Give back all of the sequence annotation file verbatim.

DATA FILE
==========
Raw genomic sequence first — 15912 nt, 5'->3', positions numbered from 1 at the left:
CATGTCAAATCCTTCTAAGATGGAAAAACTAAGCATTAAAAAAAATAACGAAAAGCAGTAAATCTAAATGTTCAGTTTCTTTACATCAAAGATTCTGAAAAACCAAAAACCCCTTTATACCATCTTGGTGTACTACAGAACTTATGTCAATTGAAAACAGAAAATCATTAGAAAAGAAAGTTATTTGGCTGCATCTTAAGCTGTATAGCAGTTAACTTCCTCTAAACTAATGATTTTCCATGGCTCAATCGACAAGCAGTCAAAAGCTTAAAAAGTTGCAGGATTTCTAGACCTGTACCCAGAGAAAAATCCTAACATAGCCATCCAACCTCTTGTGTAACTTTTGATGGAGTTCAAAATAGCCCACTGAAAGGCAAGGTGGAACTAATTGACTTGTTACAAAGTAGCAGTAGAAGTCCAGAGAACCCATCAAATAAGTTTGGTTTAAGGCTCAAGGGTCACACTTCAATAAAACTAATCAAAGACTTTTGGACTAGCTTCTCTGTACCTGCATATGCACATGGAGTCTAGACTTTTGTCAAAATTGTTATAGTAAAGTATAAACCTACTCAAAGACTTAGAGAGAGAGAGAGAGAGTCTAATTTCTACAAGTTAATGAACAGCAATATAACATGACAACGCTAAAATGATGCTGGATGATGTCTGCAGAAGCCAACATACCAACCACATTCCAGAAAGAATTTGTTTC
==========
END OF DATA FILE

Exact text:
Raw genomic sequence first — 15912 nt, 5'->3', positions numbered from 1 at the left:
CATGTCAAATCCTTCTAAGATGGAAAAACTAAGCATTAAAAAAAATAACGAAAAGCAGTAAATCTAAATGTTCAGTTTCTTTACATCAAAGATTCTGAAAAACCAAAAACCCCTTTATACCATCTTGGTGTACTACAGAACTTATGTCAATTGAAAACAGAAAATCATTAGAAAAGAAAGTTATTTGGCTGCATCTTAAGCTGTATAGCAGTTAACTTCCTCTAAACTAATGATTTTCCATGGCTCAATCGACAAGCAGTCAAAAGCTTAAAAAGTTGCAGGATTTCTAGACCTGTACCCAGAGAAAAATCCTAACATAGCCATCCAACCTCTTGTGTAACTTTTGATGGAGTTCAAAATAGCCCACTGAAAGGCAAGGTGGAACTAATTGACTTGTTACAAAGTAGCAGTAGAAGTCCAGAGAACCCATCAAATAAGTTTGGTTTAAGGCTCAAGGGTCACACTTCAATAAAACTAATCAAAGACTTTTGGACTAGCTTCTCTGTACCTGCATATGCACATGGAGTCTAGACTTTTGTCAAAATTGTTATAGTAAAGTATAAACCTACTCAAAGACTTAGAGAGAGAGAGAGAGAGTCTAATTTCTACAAGTTAATGAACAGCAATATAACATGACAACGCTAAAATGATGCTGGATGATGTCTGCAGAAGCCAACATACCAACCACATTCCAGAAAGAATTTGTTTC